74 Galatea

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For the moon of Neptune, see Galatea (moon).
74 Galatea
Discovery
Discovered by Ernst Wilhelm Tempel
Discovery date August 29, 1862
Designations
Alternative names  
Minor planet category Main belt
Orbital characteristics[1]
Epoch December 31, 2006 (JD 2454100.5)
Aphelion 515.376 Gm (3.445 AU)
Perihelion 315.937 Gm (2.112 AU)
Semi-major axis 415.657 Gm (2.778 AU)
Eccentricity 0.240
Orbital period 1691.658 d (4.63 a)
Average orbital speed 17.61 km/s
Mean anomaly 36.838°
Inclination 4.075°
Longitude of ascending node 197.313°
Argument of perihelion 174.519°
Physical characteristics
Dimensions 120.67 ± 7.15[2] km
Mass (6.13 ± 5.36) × 1018[2] kg
Mean density 6.66 ± 5.94[2] g/cm3
Equatorial surface gravity 0.0332 m/s²
Escape velocity 0.0628 km/s
Rotation period 17.270[3] h
Albedo 0.043 [4]
Temperature ~167 K
Spectral type C[5]
Absolute magnitude (H) 8.66

74 Galatea (/ˈɡæləˈtə/ GAL-ə-TEE) is a large main-belt asteroid. Its surface is very dark in color. Galatea was found by the prolific comet discoverer Ernst Tempel on August 29, 1862, in Marseilles, France. It was his third asteroid discovery. It is named after one of the two Galateas in Greek mythology. A stellar occultation by Galatea was observed on September 8, 1987. The name Galatea has also been given to one of Neptune's satellites.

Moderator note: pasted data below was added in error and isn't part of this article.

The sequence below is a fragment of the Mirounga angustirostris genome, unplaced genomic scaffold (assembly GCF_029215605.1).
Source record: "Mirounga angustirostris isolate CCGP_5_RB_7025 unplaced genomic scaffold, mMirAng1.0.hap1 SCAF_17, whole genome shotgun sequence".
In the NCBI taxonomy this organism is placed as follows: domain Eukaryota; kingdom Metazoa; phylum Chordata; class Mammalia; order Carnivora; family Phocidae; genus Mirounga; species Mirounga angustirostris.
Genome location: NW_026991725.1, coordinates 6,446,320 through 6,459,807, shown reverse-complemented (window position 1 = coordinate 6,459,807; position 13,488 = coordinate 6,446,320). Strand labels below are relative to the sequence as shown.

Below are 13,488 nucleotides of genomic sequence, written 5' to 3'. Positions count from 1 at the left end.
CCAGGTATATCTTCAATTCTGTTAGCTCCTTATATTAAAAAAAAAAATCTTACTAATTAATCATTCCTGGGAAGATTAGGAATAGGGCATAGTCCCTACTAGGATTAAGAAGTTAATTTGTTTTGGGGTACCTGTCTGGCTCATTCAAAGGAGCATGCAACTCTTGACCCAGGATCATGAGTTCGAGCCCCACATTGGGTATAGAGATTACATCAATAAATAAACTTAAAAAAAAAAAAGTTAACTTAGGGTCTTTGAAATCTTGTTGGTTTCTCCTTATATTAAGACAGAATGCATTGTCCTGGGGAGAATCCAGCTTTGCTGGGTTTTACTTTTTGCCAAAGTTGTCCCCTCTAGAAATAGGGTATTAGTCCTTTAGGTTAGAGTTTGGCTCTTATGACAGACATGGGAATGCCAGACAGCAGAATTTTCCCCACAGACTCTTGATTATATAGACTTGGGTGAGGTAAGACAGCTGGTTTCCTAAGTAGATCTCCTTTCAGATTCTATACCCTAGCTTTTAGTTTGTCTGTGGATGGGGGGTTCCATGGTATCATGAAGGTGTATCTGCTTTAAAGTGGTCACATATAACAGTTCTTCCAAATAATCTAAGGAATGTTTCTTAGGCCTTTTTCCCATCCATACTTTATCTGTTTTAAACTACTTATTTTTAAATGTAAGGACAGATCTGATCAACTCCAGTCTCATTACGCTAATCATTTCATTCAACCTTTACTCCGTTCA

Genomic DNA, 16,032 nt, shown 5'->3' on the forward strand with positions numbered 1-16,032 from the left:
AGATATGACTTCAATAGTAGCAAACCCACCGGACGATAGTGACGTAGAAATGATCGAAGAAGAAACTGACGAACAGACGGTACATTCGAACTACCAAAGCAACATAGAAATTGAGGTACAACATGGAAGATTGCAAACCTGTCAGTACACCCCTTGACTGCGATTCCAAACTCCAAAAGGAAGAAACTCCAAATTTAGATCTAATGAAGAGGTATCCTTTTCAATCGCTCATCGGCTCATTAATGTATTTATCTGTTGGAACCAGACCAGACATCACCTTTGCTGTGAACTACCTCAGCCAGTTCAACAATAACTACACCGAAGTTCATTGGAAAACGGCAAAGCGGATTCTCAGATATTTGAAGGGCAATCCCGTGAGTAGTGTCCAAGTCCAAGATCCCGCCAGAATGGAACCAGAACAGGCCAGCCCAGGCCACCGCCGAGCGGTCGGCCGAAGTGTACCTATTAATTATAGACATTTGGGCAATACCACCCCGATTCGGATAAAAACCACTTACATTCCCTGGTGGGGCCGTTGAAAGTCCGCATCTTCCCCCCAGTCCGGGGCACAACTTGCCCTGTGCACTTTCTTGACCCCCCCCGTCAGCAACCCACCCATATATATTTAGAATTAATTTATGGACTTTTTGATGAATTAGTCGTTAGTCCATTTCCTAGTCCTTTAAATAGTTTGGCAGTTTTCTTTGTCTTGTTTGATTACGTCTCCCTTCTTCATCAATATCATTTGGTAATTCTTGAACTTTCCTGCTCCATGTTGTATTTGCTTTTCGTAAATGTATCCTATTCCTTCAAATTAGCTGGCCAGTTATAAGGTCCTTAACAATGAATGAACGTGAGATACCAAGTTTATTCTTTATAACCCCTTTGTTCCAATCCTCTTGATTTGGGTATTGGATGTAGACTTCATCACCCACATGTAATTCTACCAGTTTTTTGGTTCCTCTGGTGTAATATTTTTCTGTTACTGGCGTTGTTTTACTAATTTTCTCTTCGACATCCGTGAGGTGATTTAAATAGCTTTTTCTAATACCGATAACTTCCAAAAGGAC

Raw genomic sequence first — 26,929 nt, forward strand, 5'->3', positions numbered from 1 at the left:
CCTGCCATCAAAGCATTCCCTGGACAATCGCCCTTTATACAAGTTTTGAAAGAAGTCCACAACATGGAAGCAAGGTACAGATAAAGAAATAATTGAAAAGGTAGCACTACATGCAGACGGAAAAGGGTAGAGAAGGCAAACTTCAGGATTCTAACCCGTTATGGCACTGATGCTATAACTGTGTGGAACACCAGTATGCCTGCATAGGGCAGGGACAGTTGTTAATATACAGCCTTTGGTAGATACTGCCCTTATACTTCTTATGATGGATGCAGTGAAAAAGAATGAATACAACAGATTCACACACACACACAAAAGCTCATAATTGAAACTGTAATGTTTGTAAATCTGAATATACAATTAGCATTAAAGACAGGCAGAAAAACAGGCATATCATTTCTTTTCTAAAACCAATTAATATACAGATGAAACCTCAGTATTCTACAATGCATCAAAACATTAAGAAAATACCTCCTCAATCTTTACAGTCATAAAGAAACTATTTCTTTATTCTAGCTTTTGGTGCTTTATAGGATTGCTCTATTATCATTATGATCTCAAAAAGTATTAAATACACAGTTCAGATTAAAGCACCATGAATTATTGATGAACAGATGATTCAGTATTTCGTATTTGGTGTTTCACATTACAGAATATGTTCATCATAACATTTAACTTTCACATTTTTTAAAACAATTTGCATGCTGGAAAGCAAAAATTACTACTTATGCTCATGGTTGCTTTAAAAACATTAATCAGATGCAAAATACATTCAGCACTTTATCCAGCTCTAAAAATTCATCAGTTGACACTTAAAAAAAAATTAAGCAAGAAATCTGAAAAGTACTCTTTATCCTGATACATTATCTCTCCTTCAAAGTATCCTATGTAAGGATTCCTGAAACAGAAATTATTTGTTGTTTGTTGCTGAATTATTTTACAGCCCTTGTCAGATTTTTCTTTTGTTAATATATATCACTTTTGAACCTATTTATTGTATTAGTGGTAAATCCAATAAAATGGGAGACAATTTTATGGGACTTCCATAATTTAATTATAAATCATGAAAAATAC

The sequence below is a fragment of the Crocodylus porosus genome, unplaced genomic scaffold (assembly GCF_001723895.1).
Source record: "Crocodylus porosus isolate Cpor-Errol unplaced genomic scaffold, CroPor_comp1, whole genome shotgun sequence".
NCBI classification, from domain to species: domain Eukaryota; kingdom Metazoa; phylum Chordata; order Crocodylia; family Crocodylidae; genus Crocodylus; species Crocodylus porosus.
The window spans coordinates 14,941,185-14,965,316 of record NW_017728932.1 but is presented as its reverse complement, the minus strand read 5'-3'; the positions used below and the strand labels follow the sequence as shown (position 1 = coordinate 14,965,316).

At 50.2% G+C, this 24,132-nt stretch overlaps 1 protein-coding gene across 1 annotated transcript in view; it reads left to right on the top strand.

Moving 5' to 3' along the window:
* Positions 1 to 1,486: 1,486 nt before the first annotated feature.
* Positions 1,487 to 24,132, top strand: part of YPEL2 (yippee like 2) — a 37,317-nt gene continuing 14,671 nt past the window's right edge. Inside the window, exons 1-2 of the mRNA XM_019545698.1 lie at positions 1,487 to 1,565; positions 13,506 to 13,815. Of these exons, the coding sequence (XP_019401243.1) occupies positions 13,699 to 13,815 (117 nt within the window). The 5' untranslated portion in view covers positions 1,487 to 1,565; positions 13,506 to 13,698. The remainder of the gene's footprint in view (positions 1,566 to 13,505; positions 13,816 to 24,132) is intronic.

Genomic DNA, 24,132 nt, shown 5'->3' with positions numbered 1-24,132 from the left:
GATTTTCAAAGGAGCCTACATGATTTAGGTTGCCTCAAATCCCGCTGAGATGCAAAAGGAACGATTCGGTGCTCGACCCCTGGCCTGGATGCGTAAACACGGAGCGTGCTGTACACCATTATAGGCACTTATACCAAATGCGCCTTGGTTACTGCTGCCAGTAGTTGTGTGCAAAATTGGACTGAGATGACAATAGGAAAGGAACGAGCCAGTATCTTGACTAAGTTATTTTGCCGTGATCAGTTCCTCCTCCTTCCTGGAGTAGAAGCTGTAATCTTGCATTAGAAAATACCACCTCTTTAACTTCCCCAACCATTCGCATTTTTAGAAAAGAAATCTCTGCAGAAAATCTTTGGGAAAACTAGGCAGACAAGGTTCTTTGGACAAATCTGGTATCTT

Photometric observations of this asteroid made during 2008 at the Organ Mesa Observatory in Las Cruces, New Mexico gave a light curve with a period of 17.270 ± 0.002 hours and a brightness variation of 0.08 ± 0.01 in magnitude. The curve displays four minima and four maxima.[3]

References[edit]

  1. ^ Yeomans, Donald K., "74 Galatea", JPL Small-Body Database Browser (NASA Jet Propulsion Laboratory), retrieved 2013-03-30. 
  2. ^ a b c Carry, B. (December 2012), "Density of asteroids", Planetary and Space Science 73: 98–118, arXiv:1203.4336, Bibcode:2012P&SS...73...98C, doi:10.1016/j.pss.2012.03.009.  See Table 1.
  3. ^ a b Pilcher, Frederick (September 2008), "Period Determinations for 26 Proserpina, 34 Circe 74 Galatea, 143 Adria, 272 Antonia, 419 Aurelia, and 557 Violetta", Bulletin of the Minor Planets Section of the Association of Lunar and Planetary Observers 35 (3): 135–138, Bibcode:2008MPBu...35..135P. 
  4. ^ Asteroid Data Sets
  5. ^ *JPL Small-Body Database Browser